"The Questia vision is so compelling that we have been able to attract the
    very best talent to our team," said Williams. "Compaq co-founder Rod
    Canion, Enron chairman and chief executive officer Ken Lay - both
    extraordinary visionaries in their own right - are on our board of
    directors and actively participating in our mission. With the recent
    funding from TA Associates, senior managing director Andy McLane also
    joins the board. Moreover, we have built an experienced senior management
    team from the publishing, Internet, and computer industries that is
    absolutely first-rate. Finally, we have enrolled important academic and
    publishing partners," Williams said.

    Williams founded Questia Media, Inc. in 1998 after completing Harvard Law
    School. He formulated the vision, enrolled others, built a prototype of
    the service and secured venture funding - much of this from a small
    Houston apartment furnished with nothing but a folding table, a PC, and a
    five-dollar plastic chair.

    Experienced business leaders on the management team include: Tim Harris,
    former vice president for Compaq (NYSE: CPQ), as VP of finance, chief
    financial officer and chief operating officer; Linda Raglan Cunningham,
    former senior vice president for HarperCollins Publishers, as VP of
    publishing; Randy Dragon, former vice president of technical operations
    for Disney Online (NYSE: DIS), as VP and chief technology officer; Todd
    Papke, former vice president of Internet technology for ShopAtHome.com, as
    VP of engineering; Kathleen Harrington Clark, former director of
    advertising for Compaq, as VP of marketing; David Cabello, former senior
    vice president, general counsel and secretary for Compaq, as VP, general
    counsel and secretary; Mary Ryder, former vice president of operations for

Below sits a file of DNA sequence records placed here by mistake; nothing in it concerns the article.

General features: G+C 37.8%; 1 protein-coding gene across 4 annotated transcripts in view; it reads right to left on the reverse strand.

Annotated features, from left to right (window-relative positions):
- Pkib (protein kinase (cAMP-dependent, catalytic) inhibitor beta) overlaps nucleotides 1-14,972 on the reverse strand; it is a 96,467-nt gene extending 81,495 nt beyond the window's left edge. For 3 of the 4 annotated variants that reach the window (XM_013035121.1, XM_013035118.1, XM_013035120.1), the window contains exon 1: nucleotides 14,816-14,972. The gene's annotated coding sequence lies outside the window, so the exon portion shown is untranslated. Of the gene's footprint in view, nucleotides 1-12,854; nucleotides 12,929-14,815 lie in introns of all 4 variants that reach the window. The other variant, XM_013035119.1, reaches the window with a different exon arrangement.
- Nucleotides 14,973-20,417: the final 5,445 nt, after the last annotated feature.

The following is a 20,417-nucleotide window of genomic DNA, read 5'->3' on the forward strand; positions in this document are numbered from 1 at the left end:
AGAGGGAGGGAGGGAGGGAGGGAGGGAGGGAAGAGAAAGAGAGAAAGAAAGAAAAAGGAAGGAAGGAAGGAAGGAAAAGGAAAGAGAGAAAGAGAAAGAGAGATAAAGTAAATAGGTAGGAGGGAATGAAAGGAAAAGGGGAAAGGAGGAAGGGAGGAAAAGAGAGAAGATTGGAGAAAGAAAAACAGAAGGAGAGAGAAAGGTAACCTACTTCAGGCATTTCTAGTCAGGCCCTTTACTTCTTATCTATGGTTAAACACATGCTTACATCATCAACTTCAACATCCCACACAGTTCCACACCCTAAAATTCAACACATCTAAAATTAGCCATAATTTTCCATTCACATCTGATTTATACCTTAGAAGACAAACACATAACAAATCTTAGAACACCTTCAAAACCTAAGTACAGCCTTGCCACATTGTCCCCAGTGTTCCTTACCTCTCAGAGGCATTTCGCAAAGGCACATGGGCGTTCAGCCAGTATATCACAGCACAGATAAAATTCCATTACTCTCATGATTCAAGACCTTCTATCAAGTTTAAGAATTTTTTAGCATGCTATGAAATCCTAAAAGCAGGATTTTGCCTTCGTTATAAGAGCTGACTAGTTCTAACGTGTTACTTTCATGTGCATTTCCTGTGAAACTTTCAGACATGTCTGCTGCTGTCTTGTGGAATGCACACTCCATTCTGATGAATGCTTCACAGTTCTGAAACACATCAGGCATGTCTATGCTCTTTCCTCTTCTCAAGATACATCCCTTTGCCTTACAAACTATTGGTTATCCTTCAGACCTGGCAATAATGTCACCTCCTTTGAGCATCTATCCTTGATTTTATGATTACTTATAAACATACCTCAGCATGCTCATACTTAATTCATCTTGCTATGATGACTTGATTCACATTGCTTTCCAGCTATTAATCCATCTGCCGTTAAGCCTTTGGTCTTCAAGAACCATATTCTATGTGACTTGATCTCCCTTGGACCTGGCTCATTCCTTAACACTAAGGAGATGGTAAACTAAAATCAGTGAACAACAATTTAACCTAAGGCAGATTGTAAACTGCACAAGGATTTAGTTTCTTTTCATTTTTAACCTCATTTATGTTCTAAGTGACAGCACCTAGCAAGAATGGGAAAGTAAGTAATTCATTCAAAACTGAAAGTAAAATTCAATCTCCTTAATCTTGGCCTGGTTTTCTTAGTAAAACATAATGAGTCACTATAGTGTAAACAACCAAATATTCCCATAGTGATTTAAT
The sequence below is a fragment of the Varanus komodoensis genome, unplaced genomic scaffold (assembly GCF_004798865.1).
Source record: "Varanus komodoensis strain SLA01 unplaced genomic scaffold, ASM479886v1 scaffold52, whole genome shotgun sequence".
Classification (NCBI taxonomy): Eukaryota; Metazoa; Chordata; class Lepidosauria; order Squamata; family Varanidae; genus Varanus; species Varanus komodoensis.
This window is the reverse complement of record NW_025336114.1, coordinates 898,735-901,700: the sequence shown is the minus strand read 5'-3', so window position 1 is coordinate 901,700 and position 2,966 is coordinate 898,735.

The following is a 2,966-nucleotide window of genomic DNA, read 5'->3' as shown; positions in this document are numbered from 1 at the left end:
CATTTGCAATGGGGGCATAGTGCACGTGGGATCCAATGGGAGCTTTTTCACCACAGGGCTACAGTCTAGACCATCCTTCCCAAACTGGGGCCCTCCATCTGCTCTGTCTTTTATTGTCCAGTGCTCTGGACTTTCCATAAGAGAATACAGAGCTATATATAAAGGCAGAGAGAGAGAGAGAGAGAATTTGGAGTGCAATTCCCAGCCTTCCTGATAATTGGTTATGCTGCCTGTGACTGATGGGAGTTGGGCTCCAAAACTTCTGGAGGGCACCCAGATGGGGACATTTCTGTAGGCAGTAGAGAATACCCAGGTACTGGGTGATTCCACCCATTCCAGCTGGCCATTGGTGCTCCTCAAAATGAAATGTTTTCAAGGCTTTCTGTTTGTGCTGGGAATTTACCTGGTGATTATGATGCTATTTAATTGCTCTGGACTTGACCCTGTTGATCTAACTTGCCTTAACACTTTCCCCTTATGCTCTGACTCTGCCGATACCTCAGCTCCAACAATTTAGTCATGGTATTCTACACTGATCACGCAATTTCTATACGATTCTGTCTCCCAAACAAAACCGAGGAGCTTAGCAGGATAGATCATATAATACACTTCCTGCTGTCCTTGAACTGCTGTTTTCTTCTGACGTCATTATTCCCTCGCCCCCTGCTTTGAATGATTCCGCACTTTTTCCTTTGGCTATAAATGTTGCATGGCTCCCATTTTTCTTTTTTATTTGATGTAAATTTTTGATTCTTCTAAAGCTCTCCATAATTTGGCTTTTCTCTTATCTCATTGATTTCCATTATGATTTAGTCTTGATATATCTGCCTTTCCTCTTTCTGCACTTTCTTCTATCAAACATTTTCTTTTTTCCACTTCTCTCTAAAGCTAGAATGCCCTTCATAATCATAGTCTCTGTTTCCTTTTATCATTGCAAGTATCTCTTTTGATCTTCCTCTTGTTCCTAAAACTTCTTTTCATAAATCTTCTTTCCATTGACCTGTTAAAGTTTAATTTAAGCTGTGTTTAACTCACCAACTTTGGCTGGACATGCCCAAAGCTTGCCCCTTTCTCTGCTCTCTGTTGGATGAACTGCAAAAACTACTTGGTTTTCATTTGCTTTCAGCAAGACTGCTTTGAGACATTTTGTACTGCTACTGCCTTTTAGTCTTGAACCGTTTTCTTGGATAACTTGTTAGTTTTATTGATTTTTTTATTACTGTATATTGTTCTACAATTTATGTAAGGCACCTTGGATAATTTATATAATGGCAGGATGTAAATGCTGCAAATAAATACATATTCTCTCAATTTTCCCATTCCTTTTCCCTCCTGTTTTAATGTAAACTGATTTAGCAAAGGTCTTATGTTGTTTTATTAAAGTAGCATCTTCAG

First Data Corporation/TeleCheck (NYSE; FDC), as VP of customer support;
    and Charles Winder, former vice president of operations for Compaq, as VP
    of operations. A roster of brilliant young Internet visionaries with
    diverse backgrounds and experiences rounds out the senior management team.
    Compelling benefits to students

    The Questia service will be live at www.questia.com in early 2001 (near
    start of the second semester of the 2000-2001 academic year) with at least
    50,000 of the most valued volumes in the liberal arts from the 20th and
    21st centuries (not including textbooks). This initial online collection
    will offer access to a range of titles that are today -- for all practical
    purposes -- out of reach of many students. With a monthly subscription
    fee and an existing Internet connection, students will be able to search
    the online collection, research related references, view the actual pages
    of individual titles, and compose and save their papers online. For
    college students doing research papers, the Questia service will become
    the indispensable tool for researching and writing. "Today, it is
    unthinkable for a student to compose a paper on a typewriter; the PC-based
    word processor is the tool of choice. Very soon, it will be unthinkable
    for a student to research and write a paper without using the Questia
    service," Williams declared.

    Compelling benefits to publishers

    For publishers, Questia represents a tremendous opportunity to increase

    Questia has developed a way for publishers to receive revenue each time a
    student accesses even a single page of a title. This has never been
    possible before. Thus, older titles and out-of-print books that have been
    read and studied thousands of times over the years in libraries (yet have
    not generated new income) will now produce new revenues and become more
    valuable assets to publishers. Moreover, current industry trends show
    that traditional individual copy sales of titles benefit from exposure on
    the web because consumers are more inclined to buy books they can browse
    online. Questia will make it easier and more convenient for subscribers
    to locate, search, and browse an entire library of books, vastly
    increasing awareness of previously hard-to-find titles.

    In sum, Questia offers publishers a new opportunity to revitalize older
    titles and to broaden the audience and gain exposure for newer titles.
    Through this, they can gain additional revenues for all titles that would
    otherwise have been unrealized.